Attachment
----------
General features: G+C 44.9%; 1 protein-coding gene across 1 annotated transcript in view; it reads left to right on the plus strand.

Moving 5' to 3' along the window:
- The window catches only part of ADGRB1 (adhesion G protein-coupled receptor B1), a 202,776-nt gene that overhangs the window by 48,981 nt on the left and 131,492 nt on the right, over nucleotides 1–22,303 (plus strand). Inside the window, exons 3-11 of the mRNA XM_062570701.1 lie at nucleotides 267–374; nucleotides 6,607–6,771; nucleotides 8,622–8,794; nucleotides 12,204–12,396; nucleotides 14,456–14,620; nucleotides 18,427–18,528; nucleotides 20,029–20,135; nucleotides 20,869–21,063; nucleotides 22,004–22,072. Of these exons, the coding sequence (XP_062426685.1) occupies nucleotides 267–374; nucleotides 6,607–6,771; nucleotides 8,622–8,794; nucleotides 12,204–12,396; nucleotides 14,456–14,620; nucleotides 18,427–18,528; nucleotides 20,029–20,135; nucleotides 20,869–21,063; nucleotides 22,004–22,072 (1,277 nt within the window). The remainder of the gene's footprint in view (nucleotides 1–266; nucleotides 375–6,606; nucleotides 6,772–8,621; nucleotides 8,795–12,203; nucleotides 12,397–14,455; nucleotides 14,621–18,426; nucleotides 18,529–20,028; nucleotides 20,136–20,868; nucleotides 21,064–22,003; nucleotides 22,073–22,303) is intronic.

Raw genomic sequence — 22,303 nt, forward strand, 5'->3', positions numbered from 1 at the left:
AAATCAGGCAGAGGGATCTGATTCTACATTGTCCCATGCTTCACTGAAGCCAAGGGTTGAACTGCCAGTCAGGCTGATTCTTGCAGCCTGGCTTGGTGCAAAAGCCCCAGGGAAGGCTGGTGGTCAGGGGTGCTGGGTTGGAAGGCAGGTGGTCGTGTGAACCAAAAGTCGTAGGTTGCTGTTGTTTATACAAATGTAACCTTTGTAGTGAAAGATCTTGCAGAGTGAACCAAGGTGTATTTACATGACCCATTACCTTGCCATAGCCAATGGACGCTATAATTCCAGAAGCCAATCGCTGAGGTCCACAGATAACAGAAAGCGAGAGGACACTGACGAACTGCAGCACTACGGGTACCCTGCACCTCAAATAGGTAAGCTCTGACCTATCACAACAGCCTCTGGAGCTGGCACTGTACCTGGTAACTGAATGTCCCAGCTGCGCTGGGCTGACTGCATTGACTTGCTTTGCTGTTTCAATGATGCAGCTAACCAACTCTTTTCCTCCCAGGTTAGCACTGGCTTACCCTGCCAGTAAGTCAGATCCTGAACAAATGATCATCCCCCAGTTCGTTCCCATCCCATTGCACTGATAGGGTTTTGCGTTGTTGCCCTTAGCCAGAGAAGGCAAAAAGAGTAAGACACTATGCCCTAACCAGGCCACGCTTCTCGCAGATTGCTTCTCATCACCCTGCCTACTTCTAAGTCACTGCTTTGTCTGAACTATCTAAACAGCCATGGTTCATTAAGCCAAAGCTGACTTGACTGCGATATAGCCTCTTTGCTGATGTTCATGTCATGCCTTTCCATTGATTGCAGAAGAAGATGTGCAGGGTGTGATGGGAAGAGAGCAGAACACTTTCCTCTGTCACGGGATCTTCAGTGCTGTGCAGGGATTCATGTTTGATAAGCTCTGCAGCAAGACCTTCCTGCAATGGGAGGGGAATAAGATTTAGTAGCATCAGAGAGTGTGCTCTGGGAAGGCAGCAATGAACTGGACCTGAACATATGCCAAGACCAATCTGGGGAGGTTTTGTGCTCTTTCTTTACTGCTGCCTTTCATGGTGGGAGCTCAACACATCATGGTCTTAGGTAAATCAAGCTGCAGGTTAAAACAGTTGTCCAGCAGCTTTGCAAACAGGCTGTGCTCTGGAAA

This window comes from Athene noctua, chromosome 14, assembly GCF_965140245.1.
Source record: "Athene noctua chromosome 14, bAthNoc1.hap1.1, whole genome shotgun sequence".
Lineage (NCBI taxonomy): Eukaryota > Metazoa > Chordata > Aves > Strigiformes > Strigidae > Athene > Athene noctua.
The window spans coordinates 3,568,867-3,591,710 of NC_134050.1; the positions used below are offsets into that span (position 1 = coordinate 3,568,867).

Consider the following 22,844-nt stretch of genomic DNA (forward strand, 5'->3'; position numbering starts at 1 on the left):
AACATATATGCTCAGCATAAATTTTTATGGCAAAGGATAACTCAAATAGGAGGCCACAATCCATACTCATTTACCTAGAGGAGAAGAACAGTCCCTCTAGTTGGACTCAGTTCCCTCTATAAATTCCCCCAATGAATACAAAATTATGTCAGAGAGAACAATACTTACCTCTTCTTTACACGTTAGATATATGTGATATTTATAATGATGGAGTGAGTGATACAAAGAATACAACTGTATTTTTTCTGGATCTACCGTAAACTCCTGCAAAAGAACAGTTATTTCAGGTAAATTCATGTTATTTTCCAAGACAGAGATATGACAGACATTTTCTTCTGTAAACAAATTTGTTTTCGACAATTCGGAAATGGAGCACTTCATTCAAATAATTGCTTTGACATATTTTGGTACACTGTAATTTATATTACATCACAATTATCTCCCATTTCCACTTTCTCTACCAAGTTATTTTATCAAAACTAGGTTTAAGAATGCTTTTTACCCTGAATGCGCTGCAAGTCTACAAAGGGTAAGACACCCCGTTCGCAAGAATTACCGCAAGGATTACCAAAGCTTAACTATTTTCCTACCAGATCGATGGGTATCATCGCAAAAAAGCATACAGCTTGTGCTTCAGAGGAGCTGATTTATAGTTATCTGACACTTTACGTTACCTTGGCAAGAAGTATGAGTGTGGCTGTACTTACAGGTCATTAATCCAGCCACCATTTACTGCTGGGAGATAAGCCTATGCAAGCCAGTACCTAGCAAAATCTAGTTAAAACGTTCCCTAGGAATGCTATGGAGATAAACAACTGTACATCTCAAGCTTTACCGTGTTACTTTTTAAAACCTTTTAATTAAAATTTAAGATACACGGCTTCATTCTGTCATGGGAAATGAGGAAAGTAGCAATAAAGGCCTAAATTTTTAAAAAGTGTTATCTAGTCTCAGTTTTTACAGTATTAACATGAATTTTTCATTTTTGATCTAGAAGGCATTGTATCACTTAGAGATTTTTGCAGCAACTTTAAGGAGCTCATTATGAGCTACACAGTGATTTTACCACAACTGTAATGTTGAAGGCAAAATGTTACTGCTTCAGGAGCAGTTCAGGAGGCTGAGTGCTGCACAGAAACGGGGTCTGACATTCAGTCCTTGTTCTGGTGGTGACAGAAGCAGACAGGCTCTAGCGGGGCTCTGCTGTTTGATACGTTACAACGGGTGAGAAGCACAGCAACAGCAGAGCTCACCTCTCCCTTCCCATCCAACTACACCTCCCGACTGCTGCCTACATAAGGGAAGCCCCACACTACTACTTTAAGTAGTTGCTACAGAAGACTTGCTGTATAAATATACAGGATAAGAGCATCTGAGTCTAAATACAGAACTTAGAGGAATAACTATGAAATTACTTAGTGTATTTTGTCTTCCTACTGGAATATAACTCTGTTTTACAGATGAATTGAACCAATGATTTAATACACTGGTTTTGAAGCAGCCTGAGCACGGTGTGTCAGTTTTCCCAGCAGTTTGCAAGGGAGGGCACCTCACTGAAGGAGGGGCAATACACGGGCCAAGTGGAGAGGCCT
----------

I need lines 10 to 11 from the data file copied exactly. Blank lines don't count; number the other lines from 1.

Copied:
Consider the following 22,844-nt stretch of genomic DNA (forward strand, 5'->3'; position numbering starts at 1 on the left):
AACATATATGCTCAGCATAAATTTTTATGGCAAAGGATAACTCAAATAGGAGGCCACAATCCATACTCATTTACCTAGAGGAGAAGAACAGTCCCTCTAGTTGGACTCAGTTCCCTCTATAAATTCCCCCAATGAATACAAAATTATGTCAGAGAGAACAATACTTACCTCTTCTTTACACGTTAGATATATGTGATATTTATAATGATGGAGTGAGTGATACAAAGAATACAACTGTATTTTTTCTGGATCTACCGTAAACTCCTGCAAAAGAACAGTTATTTCAGGTAAATTCATGTTATTTTCCAAGACAGAGATATGACAGACATTTTCTTCTGTAAACAAATTTGTTTTCGACAATTCGGAAATGGAGCACTTCATTCAAATAATTGCTTTGACATATTTTGGTACACTGTAATTTATATTACATCACAATTATCTCCCATTTCCACTTTCTCTACCAAGTTATTTTATCAAAACTAGGTTTAAGAATGCTTTTTACCCTGAATGCGCTGCAAGTCTACAAAGGGTAAGACACCCCGTTCGCAAGAATTACCGCAAGGATTACCAAAGCTTAACTATTTTCCTACCAGATCGATGGGTATCATCGCAAAAAAGCATACAGCTTGTGCTTCAGAGGAGCTGATTTATAGTTATCTGACACTTTACGTTACCTTGGCAAGAAGTATGAGTGTGGCTGTACTTACAGGTCATTAATCCAGCCACCATTTACTGCTGGGAGATAAGCCTATGCAAGCCAGTACCTAGCAAAATCTAGTTAAAACGTTCCCTAGGAATGCTATGGAGATAAACAACTGTACATCTCAAGCTTTACCGTGTTACTTTTTAAAACCTTTTAATTAAAATTTAAGATACACGGCTTCATTCTGTCATGGGAAATGAGGAAAGTAGCAATAAAGGCCTAAATTTTTAAAAAGTGTTATCTAGTCTCAGTTTTTACAGTATTAACATGAATTTTTCATTTTTGATCTAGAAGGCATTGTATCACTTAGAGATTTTTGCAGCAACTTTAAGGAGCTCATTATGAGCTACACAGTGATTTTACCACAACTGTAATGTTGAAGGCAAAATGTTACTGCTTCAGGAGCAGTTCAGGAGGCTGAGTGCTGCACAGAAACGGGGTCTGACATTCAGTCCTTGTTCTGGTGGTGACAGAAGCAGACAGGCTCTAGCGGGGCTCTGCTGTTTGATACGTTACAACGGGTGAGAAGCACAGCAACAGCAGAGCTCACCTCTCCCTTCCCATCCAACTACACCTCCCGACTGCTGCCTACATAAGGGAAGCCCCACACTACTACTTTAAGTAGTTGCTACAGAAGACTTGCTGTATAAATATACAGGATAAGAGCATCTGAGTCTAAATACAGAACTTAGAGGAATAACTATGAAATTACTTAGTGTATTTTGTCTTCCTACTGGAATATAACTCTGTTTTACAGATGAATTGAACCAATGATTTAATACACTGGTTTTGAAGCAGCCTGAGCACGGTGTGTCAGTTTTCCCAGCAGTTTGCAAGGGAGGGCACCTCACTGAAGGAGGGGCAATACACGGGCCAAGTGGAGAGGCCT